MANIFESTA Witches Magazine began as a handwritten idea in the back of an old notebook in October of 2018. It was born after 2 am, when my cup of tea had gone cold, my graduate school assignments had been pushed to the far side of my desk, and my thoughts were racing like I was living through a fever dream. I’d spent the week keeping up with the U.S. senate hearing during which Dr. Christine Blasey Ford bravely shared the story of her sexual assault, and then watching Brett Kavanaugh get confirmed as a Supreme Court justice in spite of Blasey Ford’s testimony. Sick of sulking in my growing disappointment and anger, I felt compelled to do something, to make something that was overtly political and overtly feminist. The results of Dr. Blasey Ford’s testimony had proven to me that women’s stories were not valued like men’s were, even in 2018, and I wanted to work to change this. I decided that night that I would begin a publication that centered girls’ and women’s voices. I scribbled down that Witches Magazine would try to create a space for girls and women to discuss sexism and feminism honestly, to write with nuance, to critique our culture, to mess up and teach each other, to admit our hypocrisy, and ultimately to have our voices, artwork, opinions, stories, and experiences centered, acknowledged, validated, and listened to. With these goals in mind, for each issue of Witches, girls and women are asked to contribute work related to that issue’s theme. The title of Witches was inspired partially by the name of season 4, episode 6 of the show Broad City. The feminism we see in pop culture is often fun, sexy, lighthearted, and apolitical, but I think this episode of Broad City, despite having passed through the filter of capitalism, maintains some of the grittiness of feminism as an overtly political movement. The women characters in this episode are powerful and struggling and funny and flawed and resilient all at once, just like the Witches you’re about to meet. Feminism is messy, uncomfortable, and difficult. It is both personal and political. It’s about challenging a sexist culture, not just making individual, empowered choices. It recognizes the downfalls of the gender binary. It knows that men are negatively affected by patriarchy as well. It requires an intersectional approach to be effective. It is often exhausting and disheartening, but it is ultimately rooted in optimism. Our work in Witches is meant to reflect these values. This publication does not claim to be representative of what misogyny feels or looks like to every woman and girl. As a young woman who is very white, mostly straight, and relatively middle class, I recognize that mainstream feminist movements have historically marginalized women of color, queer women, and transgender women and that I have a responsibility to make space in these pages for girls and women who are different than me. This is an essential element of my understanding of feminism and it consistently shapes the manifestation of my values in the personal, professional, and academic areas of my life. Witches centers the artwork and experiences of girls and 3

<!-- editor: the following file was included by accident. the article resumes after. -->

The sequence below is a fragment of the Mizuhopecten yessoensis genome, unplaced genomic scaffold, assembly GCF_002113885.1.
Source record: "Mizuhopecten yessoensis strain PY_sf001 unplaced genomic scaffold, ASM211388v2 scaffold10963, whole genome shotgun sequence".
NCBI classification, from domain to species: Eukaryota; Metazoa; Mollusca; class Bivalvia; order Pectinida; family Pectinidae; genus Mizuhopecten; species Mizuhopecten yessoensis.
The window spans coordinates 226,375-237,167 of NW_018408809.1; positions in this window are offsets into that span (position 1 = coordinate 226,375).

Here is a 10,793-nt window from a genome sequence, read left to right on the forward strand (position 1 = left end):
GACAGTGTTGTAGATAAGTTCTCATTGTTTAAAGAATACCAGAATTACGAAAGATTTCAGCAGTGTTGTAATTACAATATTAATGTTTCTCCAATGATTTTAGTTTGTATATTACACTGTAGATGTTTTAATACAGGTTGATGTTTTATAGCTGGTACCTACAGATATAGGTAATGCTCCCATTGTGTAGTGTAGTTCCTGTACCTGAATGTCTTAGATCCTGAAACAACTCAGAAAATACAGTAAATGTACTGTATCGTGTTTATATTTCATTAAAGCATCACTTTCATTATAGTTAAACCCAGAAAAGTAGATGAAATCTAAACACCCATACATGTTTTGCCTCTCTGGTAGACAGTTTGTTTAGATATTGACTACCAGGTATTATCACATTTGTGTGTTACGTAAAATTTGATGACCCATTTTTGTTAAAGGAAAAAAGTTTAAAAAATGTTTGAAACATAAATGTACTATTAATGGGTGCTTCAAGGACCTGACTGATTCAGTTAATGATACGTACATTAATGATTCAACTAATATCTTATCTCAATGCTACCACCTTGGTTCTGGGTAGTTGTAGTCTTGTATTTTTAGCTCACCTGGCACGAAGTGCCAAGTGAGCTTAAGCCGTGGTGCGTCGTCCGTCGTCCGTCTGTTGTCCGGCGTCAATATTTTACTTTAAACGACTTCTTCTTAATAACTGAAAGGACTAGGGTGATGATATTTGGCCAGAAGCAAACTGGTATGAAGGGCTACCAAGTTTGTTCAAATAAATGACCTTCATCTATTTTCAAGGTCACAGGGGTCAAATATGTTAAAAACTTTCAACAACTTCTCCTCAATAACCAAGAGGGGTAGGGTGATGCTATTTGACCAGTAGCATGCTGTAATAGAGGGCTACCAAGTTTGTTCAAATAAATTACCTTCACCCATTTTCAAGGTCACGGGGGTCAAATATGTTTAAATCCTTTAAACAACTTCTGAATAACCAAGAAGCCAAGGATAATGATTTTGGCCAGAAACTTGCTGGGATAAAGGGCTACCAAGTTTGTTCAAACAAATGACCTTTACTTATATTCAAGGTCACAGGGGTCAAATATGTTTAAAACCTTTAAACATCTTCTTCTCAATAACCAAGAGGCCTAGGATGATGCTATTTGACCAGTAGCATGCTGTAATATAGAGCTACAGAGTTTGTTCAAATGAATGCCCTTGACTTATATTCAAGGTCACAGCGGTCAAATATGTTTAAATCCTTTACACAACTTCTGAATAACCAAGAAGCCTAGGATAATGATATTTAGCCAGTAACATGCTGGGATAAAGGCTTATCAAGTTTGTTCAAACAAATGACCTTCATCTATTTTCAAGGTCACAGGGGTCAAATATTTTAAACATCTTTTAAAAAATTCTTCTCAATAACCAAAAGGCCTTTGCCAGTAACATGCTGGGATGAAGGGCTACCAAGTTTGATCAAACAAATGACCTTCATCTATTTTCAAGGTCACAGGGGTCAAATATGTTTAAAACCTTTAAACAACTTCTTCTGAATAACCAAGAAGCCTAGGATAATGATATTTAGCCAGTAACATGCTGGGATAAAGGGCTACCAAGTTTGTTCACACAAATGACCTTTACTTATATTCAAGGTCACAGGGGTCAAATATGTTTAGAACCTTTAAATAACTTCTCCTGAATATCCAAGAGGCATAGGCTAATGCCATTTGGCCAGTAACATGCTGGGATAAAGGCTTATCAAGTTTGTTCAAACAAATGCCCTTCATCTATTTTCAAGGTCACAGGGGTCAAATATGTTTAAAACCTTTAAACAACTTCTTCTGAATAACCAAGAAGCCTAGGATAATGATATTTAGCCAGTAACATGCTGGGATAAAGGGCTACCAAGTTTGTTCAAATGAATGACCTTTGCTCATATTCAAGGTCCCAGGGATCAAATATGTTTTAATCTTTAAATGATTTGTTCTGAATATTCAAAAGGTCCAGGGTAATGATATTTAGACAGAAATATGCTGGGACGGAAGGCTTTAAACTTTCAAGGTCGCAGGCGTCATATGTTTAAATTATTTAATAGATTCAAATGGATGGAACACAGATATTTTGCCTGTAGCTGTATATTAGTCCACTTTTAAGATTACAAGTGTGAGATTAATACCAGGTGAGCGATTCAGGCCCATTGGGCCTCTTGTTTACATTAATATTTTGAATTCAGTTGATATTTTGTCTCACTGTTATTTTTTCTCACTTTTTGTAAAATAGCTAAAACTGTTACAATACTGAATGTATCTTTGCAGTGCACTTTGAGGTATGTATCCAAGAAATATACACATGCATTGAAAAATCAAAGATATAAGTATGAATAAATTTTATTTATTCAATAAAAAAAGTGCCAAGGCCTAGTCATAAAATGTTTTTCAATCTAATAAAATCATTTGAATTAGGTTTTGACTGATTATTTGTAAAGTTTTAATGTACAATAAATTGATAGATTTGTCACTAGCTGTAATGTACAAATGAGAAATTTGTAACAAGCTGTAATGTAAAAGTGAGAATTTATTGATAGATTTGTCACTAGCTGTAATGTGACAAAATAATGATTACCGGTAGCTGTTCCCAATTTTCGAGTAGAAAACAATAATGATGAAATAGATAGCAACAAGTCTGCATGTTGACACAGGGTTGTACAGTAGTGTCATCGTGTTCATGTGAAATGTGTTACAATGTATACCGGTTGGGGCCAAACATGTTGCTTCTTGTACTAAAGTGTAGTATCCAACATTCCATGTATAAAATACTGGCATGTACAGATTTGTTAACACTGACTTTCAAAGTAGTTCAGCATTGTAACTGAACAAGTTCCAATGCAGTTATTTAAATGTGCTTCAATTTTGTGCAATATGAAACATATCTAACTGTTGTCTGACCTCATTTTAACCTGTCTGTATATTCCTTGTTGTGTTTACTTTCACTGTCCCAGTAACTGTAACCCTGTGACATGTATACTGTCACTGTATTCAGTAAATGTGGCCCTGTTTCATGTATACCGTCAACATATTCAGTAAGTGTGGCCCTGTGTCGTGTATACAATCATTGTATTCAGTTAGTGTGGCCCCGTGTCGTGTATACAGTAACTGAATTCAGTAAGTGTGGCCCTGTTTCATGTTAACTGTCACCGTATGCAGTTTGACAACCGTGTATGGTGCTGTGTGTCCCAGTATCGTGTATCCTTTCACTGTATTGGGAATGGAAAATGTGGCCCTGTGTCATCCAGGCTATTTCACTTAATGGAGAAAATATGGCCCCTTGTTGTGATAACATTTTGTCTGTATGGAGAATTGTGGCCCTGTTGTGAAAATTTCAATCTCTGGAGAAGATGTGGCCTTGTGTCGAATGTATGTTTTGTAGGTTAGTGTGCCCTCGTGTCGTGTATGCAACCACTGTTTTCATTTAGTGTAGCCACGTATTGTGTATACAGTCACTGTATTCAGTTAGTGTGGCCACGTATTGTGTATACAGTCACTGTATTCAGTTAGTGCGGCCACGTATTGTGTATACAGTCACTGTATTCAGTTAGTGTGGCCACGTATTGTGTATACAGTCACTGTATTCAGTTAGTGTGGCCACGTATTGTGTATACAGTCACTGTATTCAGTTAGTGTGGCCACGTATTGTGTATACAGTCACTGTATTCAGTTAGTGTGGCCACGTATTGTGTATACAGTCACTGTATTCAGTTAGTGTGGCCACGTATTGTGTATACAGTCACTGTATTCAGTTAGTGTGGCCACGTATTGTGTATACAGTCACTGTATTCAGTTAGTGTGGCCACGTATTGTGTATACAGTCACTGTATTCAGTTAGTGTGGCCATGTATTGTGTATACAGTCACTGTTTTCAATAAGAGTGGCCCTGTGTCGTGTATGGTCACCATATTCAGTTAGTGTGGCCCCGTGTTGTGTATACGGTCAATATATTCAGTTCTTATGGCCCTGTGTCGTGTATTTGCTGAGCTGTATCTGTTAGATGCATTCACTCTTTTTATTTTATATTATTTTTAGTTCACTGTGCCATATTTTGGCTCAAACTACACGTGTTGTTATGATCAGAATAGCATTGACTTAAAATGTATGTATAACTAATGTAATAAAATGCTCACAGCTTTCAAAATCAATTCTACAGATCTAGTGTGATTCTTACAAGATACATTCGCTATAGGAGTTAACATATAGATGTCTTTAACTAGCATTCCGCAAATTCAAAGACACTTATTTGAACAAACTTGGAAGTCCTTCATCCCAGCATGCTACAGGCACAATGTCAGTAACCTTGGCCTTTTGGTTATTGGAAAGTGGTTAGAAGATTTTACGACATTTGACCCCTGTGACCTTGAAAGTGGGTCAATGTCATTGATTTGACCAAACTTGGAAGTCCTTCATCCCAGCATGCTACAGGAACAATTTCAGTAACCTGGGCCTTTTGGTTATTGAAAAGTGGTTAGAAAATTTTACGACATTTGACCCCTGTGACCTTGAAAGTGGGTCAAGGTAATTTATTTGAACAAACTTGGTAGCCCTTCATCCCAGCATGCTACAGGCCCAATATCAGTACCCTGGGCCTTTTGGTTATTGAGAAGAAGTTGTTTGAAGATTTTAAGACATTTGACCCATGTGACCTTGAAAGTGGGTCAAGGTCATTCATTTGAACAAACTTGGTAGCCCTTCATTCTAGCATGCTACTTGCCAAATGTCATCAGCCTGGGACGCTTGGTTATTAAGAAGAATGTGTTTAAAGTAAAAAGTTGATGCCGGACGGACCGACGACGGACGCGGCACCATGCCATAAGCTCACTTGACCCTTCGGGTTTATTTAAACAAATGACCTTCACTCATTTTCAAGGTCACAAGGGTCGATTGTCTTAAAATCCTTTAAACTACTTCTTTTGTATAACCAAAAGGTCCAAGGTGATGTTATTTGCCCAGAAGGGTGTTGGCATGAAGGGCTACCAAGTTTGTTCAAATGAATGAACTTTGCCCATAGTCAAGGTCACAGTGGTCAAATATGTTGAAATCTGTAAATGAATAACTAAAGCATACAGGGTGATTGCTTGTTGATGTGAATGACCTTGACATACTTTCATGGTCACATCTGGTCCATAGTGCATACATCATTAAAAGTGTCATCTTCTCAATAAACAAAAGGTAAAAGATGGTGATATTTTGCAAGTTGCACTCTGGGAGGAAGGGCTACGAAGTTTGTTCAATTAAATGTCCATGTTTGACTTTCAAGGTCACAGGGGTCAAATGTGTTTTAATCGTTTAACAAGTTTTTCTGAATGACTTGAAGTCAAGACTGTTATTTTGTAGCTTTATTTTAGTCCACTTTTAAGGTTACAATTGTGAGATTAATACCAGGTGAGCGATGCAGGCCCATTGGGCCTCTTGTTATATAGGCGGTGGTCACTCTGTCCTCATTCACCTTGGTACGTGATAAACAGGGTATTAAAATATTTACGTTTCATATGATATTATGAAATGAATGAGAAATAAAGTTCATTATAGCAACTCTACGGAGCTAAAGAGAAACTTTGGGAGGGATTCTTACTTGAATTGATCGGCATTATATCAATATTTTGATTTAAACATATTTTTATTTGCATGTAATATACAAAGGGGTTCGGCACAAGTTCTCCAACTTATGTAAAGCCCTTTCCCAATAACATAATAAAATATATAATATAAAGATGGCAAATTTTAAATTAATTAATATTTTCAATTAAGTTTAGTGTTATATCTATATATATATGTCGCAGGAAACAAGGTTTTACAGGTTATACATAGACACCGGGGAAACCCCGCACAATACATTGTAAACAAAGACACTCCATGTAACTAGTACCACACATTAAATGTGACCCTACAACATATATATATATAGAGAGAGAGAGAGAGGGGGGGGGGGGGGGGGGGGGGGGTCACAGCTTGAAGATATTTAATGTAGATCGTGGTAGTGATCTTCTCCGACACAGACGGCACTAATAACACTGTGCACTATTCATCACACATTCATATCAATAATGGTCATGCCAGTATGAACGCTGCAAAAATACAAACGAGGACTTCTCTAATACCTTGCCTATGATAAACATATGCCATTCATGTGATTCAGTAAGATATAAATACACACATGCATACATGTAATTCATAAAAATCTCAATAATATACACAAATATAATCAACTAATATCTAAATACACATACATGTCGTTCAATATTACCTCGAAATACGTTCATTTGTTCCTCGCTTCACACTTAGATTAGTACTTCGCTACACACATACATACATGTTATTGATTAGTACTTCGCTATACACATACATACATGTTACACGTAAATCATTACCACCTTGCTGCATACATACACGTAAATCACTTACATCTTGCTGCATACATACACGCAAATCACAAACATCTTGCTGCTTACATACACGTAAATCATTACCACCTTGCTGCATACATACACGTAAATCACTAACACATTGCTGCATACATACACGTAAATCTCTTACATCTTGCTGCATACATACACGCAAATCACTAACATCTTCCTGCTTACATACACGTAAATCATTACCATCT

women with the goal of challenging existing systems from angles that are actively antisexist, anti-racist, and anti-classist. The girls and women in this issue are committed to these ethics, and we are aware of our responsibility to continue learning, challenging, advocating, and growing with each issue. That being said, anyone who identifies as a girl or woman and is interested in sharing work that reflects her experiences within a sexist culture is invited and encouraged to join us. My greatest hope is that Witches is beginning to create a community in which girls and women share their stories, discover commonalities, and learn from the ways their experiences contradict each other. I hope it’s satisfying its contributors and entertaining its readers. I hope men are reading it, too. I hope it’s teaching someone something along the way. I hope it’s making my parents proud. If nothing else, I know that beginning Witches made the anger I began harboring after the senate hearing feel purposeful and proactive as my fellow Witches and I took concrete action to contribute to building a culture that values girls’ and women’s stories more, even on this small scale. When I began organizing this issue, a year had passed since Witches was just an impulsive handwritten idea I dreamed up one night. I chose Labor as our theme because I knew the breadth of this topic could reflect the growth that Witches had experienced since its founding. Our interpretations of this theme are vast, and the array of writing and artwork in this issue reflects the growing group of contributors we welcomed in our first year. This issue includes pieces about the labor of grieving, of trying to do the right thing, of having a crush. In these pages, we’ve been honest about our work to maintain appearances, to feel in control, and to make men more comfortable. We’ve struggled with forgiveness, guilt, and introspection. But we’ve rejoiced, too—in the bliss of meeting someone who lessens our labor, in successfully defending our right to make our own choices, in experiencing the birth of a new baby niece. There are moments when we have many questions but no answers. There are moments when our work feels progressive and important. There are moments when we fight back. But there are also moments when we resign, unsure of how to change the ways we feel. I hope you know that in these moments of resignation—these moments when you think of the word futile—these pages will be here to ease your labor, to listen to you when you need it most. After all, Witches was founded for the moments when creating and sharing are the best solutions we know.